Chez John (aka Fat Johnny) turns out some mighty darned good grub (check out his awesome blog at Fat Johnny’s Front Porch). Like this cheesy cornbread. We absolutely love the addition of sweet corn to cornbread. The cornbread cooks up perfectly. Soft and moist with an incredible cheesy flavor. Just about anything can be added to this (or any cornbread) recipe. Try finely chopped cooked Mexican chorizo. Or ham or bacon. Or broccoli. Really, anything.
We cooked the cornbread in round pans, but of course you can use muffin tins instead. Note that it’ll probably be done sooner in tins, so keep an eye on it after about 15 minutes of cooking.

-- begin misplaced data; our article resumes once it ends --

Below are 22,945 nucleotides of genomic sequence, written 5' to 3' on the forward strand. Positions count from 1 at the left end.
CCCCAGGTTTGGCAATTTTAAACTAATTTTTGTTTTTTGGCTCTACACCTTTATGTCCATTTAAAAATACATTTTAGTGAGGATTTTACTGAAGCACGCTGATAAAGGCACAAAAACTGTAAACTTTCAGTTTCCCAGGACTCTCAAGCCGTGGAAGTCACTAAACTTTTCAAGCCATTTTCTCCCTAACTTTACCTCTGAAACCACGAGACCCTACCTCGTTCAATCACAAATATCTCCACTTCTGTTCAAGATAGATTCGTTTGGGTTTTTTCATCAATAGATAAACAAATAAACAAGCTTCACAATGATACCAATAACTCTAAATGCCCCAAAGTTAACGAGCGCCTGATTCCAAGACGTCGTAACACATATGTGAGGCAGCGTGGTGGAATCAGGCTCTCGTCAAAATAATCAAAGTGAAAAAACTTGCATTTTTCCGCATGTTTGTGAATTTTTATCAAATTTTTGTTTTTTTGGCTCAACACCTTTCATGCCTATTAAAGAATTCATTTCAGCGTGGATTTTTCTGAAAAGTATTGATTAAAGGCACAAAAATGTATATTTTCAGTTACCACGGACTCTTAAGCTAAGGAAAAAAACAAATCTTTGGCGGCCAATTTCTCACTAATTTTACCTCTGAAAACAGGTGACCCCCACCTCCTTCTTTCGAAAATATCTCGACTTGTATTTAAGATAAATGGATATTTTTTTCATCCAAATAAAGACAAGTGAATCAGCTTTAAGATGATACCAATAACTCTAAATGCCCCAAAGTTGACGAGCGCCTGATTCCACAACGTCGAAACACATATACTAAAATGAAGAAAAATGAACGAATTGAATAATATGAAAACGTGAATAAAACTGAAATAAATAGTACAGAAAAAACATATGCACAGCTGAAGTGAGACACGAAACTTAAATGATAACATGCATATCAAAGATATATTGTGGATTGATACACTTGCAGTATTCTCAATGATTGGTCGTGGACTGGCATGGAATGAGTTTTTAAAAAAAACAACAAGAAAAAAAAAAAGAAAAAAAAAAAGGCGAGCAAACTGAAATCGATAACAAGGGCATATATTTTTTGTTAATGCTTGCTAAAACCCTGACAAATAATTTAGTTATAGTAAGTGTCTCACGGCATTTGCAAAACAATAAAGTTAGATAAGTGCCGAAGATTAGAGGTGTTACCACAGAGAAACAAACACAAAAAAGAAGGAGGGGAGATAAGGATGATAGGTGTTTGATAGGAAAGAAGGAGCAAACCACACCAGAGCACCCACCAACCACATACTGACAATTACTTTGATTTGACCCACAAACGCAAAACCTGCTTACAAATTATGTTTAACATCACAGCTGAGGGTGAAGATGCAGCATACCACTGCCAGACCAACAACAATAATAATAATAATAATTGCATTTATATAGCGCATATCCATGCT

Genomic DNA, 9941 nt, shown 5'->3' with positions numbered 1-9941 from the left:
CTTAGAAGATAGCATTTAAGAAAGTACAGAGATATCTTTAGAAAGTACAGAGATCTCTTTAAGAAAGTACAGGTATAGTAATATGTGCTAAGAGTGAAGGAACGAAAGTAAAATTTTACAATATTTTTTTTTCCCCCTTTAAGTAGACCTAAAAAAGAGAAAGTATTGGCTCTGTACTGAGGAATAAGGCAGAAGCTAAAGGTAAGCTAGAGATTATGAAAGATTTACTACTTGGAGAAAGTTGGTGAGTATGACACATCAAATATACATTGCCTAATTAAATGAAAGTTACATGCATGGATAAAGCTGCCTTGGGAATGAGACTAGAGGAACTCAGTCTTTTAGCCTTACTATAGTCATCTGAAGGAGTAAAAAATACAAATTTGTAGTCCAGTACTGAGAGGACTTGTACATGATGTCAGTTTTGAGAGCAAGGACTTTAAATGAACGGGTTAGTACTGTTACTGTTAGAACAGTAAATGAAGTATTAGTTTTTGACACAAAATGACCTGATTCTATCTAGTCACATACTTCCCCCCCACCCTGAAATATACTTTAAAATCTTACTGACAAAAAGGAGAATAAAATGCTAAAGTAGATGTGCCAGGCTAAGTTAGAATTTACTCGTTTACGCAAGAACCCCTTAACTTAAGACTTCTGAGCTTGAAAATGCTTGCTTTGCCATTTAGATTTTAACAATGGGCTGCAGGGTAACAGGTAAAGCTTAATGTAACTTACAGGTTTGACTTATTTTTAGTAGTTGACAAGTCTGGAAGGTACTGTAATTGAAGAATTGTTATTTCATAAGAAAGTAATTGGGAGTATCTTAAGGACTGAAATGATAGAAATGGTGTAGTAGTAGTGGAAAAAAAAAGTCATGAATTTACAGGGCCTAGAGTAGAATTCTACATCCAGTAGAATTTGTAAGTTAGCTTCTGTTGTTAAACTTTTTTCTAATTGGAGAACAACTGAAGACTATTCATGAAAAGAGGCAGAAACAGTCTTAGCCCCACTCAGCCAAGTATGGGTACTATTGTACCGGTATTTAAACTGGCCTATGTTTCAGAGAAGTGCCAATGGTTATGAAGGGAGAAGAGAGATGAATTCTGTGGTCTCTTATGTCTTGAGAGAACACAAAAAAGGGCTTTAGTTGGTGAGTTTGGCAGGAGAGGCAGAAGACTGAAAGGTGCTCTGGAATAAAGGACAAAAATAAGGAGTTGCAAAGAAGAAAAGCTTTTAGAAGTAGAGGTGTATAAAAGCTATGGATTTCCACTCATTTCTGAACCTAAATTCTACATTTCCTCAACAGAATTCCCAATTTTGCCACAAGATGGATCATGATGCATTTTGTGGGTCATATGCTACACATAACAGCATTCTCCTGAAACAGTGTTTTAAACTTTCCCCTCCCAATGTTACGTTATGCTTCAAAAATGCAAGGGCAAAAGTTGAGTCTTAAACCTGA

Yummy, buttery, garlicky, herby bread. All good things. And very easy to make since I used pre-made pizza dough. I’m not that great at tying knots into raw dough strips, it would seem. But that didn’t matter a bit. They came out tasting perfect. For the marinara I used my absolutely go-to homemade pizza sauce. It has the perfect pizza sauce flavor. I make it by the gallon (well, it seems that way at least) and freeze it in small portions so I always have it on hand.
Well, it doesn’t get much easier than these easy cheesy breadsticks. In about 15 minutes you’ll have a nice batch of crunchy, tasty breadsticks. This recipe makes enough breadsticks for a small crowd, perfect for a large family meal.I served these breadsticks with our homemade pizza sauce, but you can use jarred if you want. They’d also be great served with marinara sauce, warmed.